Wed. Jul 24th, 2024

A South African lawmaker, Renaldo Gouws, has been suspended by his party, the Democratic Alliance (DA), after a series of old videos resurfaced online in which he uses violent racist language against black people. The DA issued a statement on Thursday confirming the authenticity of the videos, countering Gouws’ initial claims that they were doctored.

The videos, which show Gouws repeatedly using a local slur for Black Africans along with the n-word and calling for black people to be killed, have created a significant controversy. Gouws, who was sworn into parliament last week, is now facing disciplinary charges from his party.

This scandal comes at a particularly inopportune time for President Cyril Ramaphosa, who is in the process of forming a new coalition government with the DA. After being sworn in for a second term as president on Wednesday, Ramaphosa must now negotiate the distribution of ministerial posts between his African National Congress (ANC), the DA, and three smaller parties. The ANC failed to win a majority in last month’s election for the first time since the end of apartheid in 1994.

The DA, the country’s second-largest party, has frequently faced accusations of racism, with critics alleging that it seeks to protect the interests of the white minority population, a charge the party denies. DA leader John Steenhuisen had previously defended Gouws, but it is unclear if he has seen the latest video in which Gouws calls for the killing of black people. Senior DA official and former party leader Helen Zille condemned Gouws’ language as “unjustifiable and unacceptable.”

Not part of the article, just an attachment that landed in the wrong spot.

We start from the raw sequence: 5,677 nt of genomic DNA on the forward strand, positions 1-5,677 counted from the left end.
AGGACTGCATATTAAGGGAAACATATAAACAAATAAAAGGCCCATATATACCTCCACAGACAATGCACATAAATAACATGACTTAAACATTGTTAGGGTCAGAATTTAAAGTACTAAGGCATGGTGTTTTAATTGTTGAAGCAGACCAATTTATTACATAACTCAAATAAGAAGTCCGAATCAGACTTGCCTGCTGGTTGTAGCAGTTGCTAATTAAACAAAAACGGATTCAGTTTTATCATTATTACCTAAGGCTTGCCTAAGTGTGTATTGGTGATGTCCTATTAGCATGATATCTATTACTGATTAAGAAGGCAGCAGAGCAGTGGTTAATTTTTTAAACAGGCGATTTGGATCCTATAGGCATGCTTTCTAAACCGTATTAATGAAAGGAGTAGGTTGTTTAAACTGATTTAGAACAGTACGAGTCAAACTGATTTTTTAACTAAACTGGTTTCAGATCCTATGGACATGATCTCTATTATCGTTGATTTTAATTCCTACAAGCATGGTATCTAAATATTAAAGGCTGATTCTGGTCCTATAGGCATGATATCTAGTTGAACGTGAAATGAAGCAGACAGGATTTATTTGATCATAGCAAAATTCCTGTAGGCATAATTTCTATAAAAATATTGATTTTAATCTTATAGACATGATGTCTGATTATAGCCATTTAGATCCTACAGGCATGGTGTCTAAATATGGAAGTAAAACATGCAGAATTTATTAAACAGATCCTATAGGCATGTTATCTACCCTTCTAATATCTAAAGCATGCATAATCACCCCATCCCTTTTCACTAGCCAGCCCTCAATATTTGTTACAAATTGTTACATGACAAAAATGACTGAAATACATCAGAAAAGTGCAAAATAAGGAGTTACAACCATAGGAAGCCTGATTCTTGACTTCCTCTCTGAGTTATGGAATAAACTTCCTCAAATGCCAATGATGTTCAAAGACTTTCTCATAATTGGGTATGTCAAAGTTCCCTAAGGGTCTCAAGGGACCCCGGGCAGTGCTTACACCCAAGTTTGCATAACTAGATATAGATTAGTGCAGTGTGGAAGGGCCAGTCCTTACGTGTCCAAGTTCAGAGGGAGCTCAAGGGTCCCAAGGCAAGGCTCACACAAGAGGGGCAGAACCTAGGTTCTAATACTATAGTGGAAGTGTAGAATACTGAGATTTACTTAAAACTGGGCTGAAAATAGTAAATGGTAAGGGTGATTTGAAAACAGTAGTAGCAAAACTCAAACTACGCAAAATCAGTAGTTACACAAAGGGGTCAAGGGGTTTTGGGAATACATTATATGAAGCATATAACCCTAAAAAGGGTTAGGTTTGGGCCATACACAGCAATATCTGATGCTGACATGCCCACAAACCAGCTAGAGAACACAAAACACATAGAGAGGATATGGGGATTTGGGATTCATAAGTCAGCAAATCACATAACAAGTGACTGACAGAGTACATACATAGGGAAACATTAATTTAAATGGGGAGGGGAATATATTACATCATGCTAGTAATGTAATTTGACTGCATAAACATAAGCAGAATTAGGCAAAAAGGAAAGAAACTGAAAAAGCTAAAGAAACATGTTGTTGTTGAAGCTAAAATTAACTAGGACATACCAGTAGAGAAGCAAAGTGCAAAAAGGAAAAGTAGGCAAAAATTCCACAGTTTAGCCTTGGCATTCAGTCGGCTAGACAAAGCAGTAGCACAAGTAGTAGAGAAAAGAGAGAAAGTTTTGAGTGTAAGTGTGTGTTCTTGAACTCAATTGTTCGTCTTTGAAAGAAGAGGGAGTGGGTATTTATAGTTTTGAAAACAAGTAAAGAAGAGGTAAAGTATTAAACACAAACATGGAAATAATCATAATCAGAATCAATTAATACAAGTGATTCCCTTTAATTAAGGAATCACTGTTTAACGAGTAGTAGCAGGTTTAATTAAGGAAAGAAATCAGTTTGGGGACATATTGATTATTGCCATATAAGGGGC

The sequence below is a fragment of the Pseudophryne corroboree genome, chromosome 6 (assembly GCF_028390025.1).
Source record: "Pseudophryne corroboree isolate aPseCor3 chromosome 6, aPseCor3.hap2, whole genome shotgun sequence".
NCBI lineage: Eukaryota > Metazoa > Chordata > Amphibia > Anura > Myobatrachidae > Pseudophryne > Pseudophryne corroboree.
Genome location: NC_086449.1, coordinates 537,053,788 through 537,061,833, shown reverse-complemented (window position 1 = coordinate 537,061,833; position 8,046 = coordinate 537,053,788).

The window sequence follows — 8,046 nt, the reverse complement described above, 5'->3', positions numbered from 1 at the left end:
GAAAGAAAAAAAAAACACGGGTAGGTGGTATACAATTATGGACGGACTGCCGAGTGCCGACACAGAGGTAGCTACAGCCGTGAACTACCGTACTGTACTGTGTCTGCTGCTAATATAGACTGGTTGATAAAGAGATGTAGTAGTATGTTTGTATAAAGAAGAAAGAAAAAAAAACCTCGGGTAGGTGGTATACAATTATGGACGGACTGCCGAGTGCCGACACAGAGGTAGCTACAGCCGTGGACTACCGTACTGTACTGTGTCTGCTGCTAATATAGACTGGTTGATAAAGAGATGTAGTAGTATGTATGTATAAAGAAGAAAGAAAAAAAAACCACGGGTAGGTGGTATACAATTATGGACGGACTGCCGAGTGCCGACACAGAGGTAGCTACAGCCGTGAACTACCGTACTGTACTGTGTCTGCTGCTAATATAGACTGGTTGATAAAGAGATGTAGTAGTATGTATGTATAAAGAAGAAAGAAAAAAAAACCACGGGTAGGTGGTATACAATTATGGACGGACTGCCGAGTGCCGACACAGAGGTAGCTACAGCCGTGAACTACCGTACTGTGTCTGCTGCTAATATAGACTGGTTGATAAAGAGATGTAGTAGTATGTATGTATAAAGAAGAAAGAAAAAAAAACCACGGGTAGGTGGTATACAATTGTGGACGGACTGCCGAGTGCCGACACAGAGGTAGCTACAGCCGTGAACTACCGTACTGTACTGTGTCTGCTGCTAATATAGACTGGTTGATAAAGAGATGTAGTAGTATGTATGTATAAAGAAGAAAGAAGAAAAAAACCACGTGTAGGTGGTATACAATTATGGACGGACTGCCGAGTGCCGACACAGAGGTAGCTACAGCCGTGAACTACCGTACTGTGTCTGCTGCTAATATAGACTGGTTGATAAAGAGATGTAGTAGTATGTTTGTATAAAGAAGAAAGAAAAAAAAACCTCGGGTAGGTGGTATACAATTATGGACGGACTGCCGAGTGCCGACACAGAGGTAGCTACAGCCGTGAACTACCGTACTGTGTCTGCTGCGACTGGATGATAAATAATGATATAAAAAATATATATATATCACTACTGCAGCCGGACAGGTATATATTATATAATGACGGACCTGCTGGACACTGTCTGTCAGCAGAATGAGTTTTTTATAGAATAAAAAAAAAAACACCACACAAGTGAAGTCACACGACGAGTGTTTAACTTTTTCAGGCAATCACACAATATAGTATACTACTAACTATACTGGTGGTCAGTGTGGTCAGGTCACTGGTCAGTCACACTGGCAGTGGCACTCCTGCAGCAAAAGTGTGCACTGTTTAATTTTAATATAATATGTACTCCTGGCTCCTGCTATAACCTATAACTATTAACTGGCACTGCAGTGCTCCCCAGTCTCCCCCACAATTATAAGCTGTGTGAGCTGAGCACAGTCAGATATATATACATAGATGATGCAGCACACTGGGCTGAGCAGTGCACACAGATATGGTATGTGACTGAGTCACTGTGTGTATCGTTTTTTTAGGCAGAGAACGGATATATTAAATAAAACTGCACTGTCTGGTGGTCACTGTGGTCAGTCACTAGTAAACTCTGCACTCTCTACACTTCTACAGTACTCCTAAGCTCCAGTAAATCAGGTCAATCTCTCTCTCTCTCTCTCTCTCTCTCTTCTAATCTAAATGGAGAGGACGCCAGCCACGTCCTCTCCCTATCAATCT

Earlier this week, another video resurfaced in which Gouws made racially charged remarks, suggesting that white people were subject to reverse apartheid and implying that Africa’s disappearance would go unnoticed. These comments have sparked widespread outrage, with over 40,000 people signing an online petition calling for his removal as an MP.

On Monday, after the first clip emerged, the 41-year-old Gouws issued an apology on social media platform X, stating he had spoken in a “crass” and “hostile” manner. He refuted claims of racism but acknowledged his delivery was distorted and took responsibility for his “younger and immature self.”

The South African Human Rights Commission (SAHRC) announced it would take legal action against Gouws for his racial remarks, concluding that his comments constitute hate speech and harassment. “Given Mr Gouw’s position as a Member of Parliament, his alleged actions carry even greater weight and responsibility,” the SAHRC stated.

The coalition government between the ANC and DA, officially termed a Government of National Unity, has faced harsh criticism since its announcement last week. Julius Malema, leader of the Economic Freedom Fighters (EFF), denounced the coalition as a consolidation of white monopoly power. Former President Jacob Zuma echoed these sentiments, describing the partnership as a “white-led unholy alliance between the DA and the ANC of Ramaphosa.”

Despite the political turbulence, South Africa’s business community has broadly welcomed the coalition government, hoping it will bring economic stability. In his inauguration speech, President Ramaphosa pledged to deliver economic growth, create jobs, and reduce inequality in the country.

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